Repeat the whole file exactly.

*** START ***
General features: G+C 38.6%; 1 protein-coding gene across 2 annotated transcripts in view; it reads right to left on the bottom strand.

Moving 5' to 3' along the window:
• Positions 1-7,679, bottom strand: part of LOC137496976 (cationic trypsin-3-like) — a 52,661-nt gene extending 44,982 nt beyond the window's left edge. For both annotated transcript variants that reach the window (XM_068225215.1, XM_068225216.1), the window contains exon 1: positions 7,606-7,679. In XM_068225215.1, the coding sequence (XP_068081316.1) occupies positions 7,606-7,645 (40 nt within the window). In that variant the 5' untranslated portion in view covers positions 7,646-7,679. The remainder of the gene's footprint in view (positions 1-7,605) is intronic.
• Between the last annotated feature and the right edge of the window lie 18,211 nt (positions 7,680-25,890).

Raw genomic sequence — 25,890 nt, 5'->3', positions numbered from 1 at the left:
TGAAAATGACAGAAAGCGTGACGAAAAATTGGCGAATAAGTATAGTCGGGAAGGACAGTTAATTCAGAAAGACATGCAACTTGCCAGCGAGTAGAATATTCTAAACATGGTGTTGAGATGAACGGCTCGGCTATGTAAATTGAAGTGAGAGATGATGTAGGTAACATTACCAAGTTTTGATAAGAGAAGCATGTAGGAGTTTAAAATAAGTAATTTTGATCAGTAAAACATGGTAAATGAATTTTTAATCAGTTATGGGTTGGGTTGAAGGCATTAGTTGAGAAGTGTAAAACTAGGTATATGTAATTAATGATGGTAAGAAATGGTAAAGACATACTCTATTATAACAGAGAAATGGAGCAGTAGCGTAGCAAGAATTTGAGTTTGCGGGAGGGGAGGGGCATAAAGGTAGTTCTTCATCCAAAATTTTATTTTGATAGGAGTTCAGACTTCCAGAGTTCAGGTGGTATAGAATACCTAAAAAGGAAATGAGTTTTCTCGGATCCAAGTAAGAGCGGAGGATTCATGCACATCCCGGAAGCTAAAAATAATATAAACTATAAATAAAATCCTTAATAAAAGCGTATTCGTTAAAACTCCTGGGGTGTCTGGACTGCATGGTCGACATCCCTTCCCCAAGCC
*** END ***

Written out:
General features: G+C 38.6%; 1 protein-coding gene across 2 annotated transcripts in view; it reads right to left on the bottom strand.

Moving 5' to 3' along the window:
• Positions 1-7,679, bottom strand: part of LOC137496976 (cationic trypsin-3-like) — a 52,661-nt gene extending 44,982 nt beyond the window's left edge. For both annotated transcript variants that reach the window (XM_068225215.1, XM_068225216.1), the window contains exon 1: positions 7,606-7,679. In XM_068225215.1, the coding sequence (XP_068081316.1) occupies positions 7,606-7,645 (40 nt within the window). In that variant the 5' untranslated portion in view covers positions 7,646-7,679. The remainder of the gene's footprint in view (positions 1-7,605) is intronic.
• Between the last annotated feature and the right edge of the window lie 18,211 nt (positions 7,680-25,890).

Raw genomic sequence — 25,890 nt, 5'->3', positions numbered from 1 at the left:
TGAAAATGACAGAAAGCGTGACGAAAAATTGGCGAATAAGTATAGTCGGGAAGGACAGTTAATTCAGAAAGACATGCAACTTGCCAGCGAGTAGAATATTCTAAACATGGTGTTGAGATGAACGGCTCGGCTATGTAAATTGAAGTGAGAGATGATGTAGGTAACATTACCAAGTTTTGATAAGAGAAGCATGTAGGAGTTTAAAATAAGTAATTTTGATCAGTAAAACATGGTAAATGAATTTTTAATCAGTTATGGGTTGGGTTGAAGGCATTAGTTGAGAAGTGTAAAACTAGGTATATGTAATTAATGATGGTAAGAAATGGTAAAGACATACTCTATTATAACAGAGAAATGGAGCAGTAGCGTAGCAAGAATTTGAGTTTGCGGGAGGGGAGGGGCATAAAGGTAGTTCTTCATCCAAAATTTTATTTTGATAGGAGTTCAGACTTCCAGAGTTCAGGTGGTATAGAATACCTAAAAAGGAAATGAGTTTTCTCGGATCCAAGTAAGAGCGGAGGATTCATGCACATCCCGGAAGCTAAAAATAATATAAACTATAAATAAAATCCTTAATAAAAGCGTATTCGTTAAAACTCCTGGGGTGTCTGGACTGCATGGTCGACATCCCTTCCCCAAGCC